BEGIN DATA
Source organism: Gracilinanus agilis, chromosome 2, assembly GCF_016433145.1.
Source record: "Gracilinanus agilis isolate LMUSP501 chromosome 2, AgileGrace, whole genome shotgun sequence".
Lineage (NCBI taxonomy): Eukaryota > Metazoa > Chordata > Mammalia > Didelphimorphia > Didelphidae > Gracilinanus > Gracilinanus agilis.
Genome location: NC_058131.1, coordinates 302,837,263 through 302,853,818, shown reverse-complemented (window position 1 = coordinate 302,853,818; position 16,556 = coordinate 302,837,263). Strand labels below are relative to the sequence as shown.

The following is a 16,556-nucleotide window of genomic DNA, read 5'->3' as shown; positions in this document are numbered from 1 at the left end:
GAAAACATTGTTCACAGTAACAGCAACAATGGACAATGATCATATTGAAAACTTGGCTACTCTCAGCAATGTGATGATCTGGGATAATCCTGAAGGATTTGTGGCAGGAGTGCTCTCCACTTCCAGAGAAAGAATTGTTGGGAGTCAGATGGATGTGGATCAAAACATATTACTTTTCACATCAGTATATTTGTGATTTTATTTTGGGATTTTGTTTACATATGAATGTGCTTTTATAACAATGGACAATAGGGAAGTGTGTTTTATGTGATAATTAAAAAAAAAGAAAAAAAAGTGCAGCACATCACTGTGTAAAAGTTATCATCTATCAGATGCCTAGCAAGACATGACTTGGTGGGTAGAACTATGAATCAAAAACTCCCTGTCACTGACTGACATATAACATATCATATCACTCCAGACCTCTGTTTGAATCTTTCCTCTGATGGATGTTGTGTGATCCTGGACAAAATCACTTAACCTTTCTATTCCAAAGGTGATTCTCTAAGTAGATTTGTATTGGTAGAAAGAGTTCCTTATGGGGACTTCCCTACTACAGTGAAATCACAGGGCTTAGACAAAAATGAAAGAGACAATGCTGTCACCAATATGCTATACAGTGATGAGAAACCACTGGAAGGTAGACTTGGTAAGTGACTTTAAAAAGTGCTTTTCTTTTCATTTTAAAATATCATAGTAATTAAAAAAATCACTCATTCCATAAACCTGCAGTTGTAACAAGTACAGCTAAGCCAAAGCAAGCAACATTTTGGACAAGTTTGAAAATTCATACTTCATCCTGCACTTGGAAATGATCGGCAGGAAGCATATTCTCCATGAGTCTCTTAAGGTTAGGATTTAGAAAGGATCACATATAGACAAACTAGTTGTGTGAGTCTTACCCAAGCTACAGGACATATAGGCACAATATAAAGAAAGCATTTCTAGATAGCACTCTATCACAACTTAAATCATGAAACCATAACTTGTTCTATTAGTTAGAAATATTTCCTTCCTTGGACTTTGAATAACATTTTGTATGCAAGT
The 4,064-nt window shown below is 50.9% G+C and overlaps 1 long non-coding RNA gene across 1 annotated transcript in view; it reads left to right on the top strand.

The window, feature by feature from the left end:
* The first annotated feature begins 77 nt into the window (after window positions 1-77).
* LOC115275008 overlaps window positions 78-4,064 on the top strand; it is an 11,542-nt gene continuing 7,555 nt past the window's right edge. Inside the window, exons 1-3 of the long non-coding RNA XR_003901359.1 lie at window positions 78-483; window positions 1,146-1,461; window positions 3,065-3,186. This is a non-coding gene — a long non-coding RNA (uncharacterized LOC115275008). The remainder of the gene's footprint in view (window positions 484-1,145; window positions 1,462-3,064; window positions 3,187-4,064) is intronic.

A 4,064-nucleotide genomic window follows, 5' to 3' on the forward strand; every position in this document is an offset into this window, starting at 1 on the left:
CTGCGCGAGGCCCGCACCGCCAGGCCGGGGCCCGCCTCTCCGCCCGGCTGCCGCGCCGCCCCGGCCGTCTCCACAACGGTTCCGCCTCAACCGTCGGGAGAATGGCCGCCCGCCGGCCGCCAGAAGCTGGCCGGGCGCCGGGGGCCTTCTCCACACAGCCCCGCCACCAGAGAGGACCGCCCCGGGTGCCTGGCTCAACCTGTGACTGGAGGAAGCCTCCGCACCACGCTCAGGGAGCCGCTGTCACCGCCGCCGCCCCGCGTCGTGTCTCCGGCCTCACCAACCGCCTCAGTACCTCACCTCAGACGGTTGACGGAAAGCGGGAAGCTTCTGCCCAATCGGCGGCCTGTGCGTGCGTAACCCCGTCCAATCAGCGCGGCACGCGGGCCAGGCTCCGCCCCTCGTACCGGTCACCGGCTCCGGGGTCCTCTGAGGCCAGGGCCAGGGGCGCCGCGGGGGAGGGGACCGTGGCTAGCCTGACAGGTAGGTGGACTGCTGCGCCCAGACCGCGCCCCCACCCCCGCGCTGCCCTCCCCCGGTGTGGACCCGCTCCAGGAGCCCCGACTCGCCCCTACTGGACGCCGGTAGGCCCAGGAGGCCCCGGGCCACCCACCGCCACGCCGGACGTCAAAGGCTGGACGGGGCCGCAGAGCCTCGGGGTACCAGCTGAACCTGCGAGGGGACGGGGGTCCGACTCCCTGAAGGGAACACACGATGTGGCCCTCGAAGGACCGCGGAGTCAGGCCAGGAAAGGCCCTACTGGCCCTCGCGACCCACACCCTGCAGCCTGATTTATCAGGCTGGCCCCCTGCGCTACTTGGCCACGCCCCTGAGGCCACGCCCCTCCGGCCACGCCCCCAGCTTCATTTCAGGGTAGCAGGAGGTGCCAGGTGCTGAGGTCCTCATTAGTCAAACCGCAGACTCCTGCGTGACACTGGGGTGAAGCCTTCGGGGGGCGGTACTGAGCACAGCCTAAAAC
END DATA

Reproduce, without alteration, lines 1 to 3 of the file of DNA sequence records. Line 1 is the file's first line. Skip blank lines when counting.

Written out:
Source organism: Gracilinanus agilis, chromosome 2, assembly GCF_016433145.1.
Source record: "Gracilinanus agilis isolate LMUSP501 chromosome 2, AgileGrace, whole genome shotgun sequence".
Lineage (NCBI taxonomy): Eukaryota > Metazoa > Chordata > Mammalia > Didelphimorphia > Didelphidae > Gracilinanus > Gracilinanus agilis.